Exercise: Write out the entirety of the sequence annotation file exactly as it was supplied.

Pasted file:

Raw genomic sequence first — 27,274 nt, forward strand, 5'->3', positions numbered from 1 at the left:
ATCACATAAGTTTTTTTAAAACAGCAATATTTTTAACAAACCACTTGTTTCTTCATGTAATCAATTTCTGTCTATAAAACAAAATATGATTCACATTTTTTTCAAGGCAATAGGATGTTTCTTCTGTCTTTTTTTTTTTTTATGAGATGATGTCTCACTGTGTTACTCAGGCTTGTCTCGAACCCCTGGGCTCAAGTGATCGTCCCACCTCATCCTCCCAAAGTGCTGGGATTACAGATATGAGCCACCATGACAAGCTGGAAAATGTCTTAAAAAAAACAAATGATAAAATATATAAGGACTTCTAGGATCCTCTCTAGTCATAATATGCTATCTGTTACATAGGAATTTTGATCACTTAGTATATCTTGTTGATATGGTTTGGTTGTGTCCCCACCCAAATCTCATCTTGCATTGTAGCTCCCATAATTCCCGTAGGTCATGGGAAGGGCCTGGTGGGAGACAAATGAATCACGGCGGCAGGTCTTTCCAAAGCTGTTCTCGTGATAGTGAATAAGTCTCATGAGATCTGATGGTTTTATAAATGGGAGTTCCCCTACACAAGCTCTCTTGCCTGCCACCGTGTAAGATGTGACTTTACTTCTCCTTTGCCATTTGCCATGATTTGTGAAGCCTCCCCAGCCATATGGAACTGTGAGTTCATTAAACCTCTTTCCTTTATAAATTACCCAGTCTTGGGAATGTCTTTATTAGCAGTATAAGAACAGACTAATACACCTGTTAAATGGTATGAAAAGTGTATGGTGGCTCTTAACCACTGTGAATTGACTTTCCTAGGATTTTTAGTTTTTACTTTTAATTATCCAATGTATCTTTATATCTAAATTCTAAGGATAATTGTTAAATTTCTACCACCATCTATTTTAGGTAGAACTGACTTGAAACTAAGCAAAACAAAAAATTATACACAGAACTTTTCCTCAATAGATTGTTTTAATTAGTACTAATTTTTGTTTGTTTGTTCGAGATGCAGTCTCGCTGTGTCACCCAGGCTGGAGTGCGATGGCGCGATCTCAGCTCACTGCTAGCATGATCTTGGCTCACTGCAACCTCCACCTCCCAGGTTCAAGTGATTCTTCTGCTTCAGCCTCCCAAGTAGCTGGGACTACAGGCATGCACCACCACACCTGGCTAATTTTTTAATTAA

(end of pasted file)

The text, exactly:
Raw genomic sequence first — 27,274 nt, forward strand, 5'->3', positions numbered from 1 at the left:
ATCACATAAGTTTTTTTAAAACAGCAATATTTTTAACAAACCACTTGTTTCTTCATGTAATCAATTTCTGTCTATAAAACAAAATATGATTCACATTTTTTTCAAGGCAATAGGATGTTTCTTCTGTCTTTTTTTTTTTTTATGAGATGATGTCTCACTGTGTTACTCAGGCTTGTCTCGAACCCCTGGGCTCAAGTGATCGTCCCACCTCATCCTCCCAAAGTGCTGGGATTACAGATATGAGCCACCATGACAAGCTGGAAAATGTCTTAAAAAAAACAAATGATAAAATATATAAGGACTTCTAGGATCCTCTCTAGTCATAATATGCTATCTGTTACATAGGAATTTTGATCACTTAGTATATCTTGTTGATATGGTTTGGTTGTGTCCCCACCCAAATCTCATCTTGCATTGTAGCTCCCATAATTCCCGTAGGTCATGGGAAGGGCCTGGTGGGAGACAAATGAATCACGGCGGCAGGTCTTTCCAAAGCTGTTCTCGTGATAGTGAATAAGTCTCATGAGATCTGATGGTTTTATAAATGGGAGTTCCCCTACACAAGCTCTCTTGCCTGCCACCGTGTAAGATGTGACTTTACTTCTCCTTTGCCATTTGCCATGATTTGTGAAGCCTCCCCAGCCATATGGAACTGTGAGTTCATTAAACCTCTTTCCTTTATAAATTACCCAGTCTTGGGAATGTCTTTATTAGCAGTATAAGAACAGACTAATACACCTGTTAAATGGTATGAAAAGTGTATGGTGGCTCTTAACCACTGTGAATTGACTTTCCTAGGATTTTTAGTTTTTACTTTTAATTATCCAATGTATCTTTATATCTAAATTCTAAGGATAATTGTTAAATTTCTACCACCATCTATTTTAGGTAGAACTGACTTGAAACTAAGCAAAACAAAAAATTATACACAGAACTTTTCCTCAATAGATTGTTTTAATTAGTACTAATTTTTGTTTGTTTGTTCGAGATGCAGTCTCGCTGTGTCACCCAGGCTGGAGTGCGATGGCGCGATCTCAGCTCACTGCTAGCATGATCTTGGCTCACTGCAACCTCCACCTCCCAGGTTCAAGTGATTCTTCTGCTTCAGCCTCCCAAGTAGCTGGGACTACAGGCATGCACCACCACACCTGGCTAATTTTTTAATTAA